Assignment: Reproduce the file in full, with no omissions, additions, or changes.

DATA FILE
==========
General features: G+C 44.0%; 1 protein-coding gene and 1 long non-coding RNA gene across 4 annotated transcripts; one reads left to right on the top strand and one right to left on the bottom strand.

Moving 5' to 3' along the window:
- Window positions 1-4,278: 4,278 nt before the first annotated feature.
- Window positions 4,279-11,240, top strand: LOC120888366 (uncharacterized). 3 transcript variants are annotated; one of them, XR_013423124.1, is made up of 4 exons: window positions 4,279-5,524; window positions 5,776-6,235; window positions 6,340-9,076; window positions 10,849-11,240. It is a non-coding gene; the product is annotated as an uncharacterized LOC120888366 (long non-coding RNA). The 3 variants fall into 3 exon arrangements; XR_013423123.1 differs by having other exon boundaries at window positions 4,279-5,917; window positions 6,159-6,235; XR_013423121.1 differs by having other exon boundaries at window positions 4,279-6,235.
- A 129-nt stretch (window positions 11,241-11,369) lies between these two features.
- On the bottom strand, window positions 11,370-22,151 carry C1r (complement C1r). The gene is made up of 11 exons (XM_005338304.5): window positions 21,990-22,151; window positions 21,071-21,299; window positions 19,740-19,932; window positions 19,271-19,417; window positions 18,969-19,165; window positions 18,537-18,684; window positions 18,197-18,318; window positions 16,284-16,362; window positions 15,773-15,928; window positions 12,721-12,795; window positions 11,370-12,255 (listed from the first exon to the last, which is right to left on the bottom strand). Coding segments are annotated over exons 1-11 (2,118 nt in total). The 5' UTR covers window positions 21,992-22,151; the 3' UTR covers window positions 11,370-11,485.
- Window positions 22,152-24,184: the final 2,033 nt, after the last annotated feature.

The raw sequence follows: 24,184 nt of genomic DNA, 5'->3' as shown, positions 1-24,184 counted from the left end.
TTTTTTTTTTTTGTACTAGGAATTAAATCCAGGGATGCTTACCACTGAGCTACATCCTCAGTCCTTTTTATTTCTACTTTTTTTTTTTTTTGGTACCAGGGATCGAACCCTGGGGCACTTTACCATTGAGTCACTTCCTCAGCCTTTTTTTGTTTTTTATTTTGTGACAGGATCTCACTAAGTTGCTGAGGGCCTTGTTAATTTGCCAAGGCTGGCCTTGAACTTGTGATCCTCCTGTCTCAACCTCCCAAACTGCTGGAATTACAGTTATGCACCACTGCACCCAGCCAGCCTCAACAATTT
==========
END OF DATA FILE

General features: G+C 44.0%; 1 protein-coding gene and 1 long non-coding RNA gene across 4 annotated transcripts; one reads left to right on the top strand and one right to left on the bottom strand.

Moving 5' to 3' along the window:
- Window positions 1-4,278: 4,278 nt before the first annotated feature.
- Window positions 4,279-11,240, top strand: LOC120888366 (uncharacterized). 3 transcript variants are annotated; one of them, XR_013423124.1, is made up of 4 exons: window positions 4,279-5,524; window positions 5,776-6,235; window positions 6,340-9,076; window positions 10,849-11,240. It is a non-coding gene; the product is annotated as an uncharacterized LOC120888366 (long non-coding RNA). The 3 variants fall into 3 exon arrangements; XR_013423123.1 differs by having other exon boundaries at window positions 4,279-5,917; window positions 6,159-6,235; XR_013423121.1 differs by having other exon boundaries at window positions 4,279-6,235.
- A 129-nt stretch (window positions 11,241-11,369) lies between these two features.
- On the bottom strand, window positions 11,370-22,151 carry C1r (complement C1r). The gene is made up of 11 exons (XM_005338304.5): window positions 21,990-22,151; window positions 21,071-21,299; window positions 19,740-19,932; window positions 19,271-19,417; window positions 18,969-19,165; window positions 18,537-18,684; window positions 18,197-18,318; window positions 16,284-16,362; window positions 15,773-15,928; window positions 12,721-12,795; window positions 11,370-12,255 (listed from the first exon to the last, which is right to left on the bottom strand). Coding segments are annotated over exons 1-11 (2,118 nt in total). The 5' UTR covers window positions 21,992-22,151; the 3' UTR covers window positions 11,370-11,485.
- Window positions 22,152-24,184: the final 2,033 nt, after the last annotated feature.

The raw sequence follows: 24,184 nt of genomic DNA, 5'->3' as shown, positions 1-24,184 counted from the left end.
TTTTTTTTTTTTGTACTAGGAATTAAATCCAGGGATGCTTACCACTGAGCTACATCCTCAGTCCTTTTTATTTCTACTTTTTTTTTTTTTTGGTACCAGGGATCGAACCCTGGGGCACTTTACCATTGAGTCACTTCCTCAGCCTTTTTTTGTTTTTTATTTTGTGACAGGATCTCACTAAGTTGCTGAGGGCCTTGTTAATTTGCCAAGGCTGGCCTTGAACTTGTGATCCTCCTGTCTCAACCTCCCAAACTGCTGGAATTACAGTTATGCACCACTGCACCCAGCCAGCCTCAACAATTT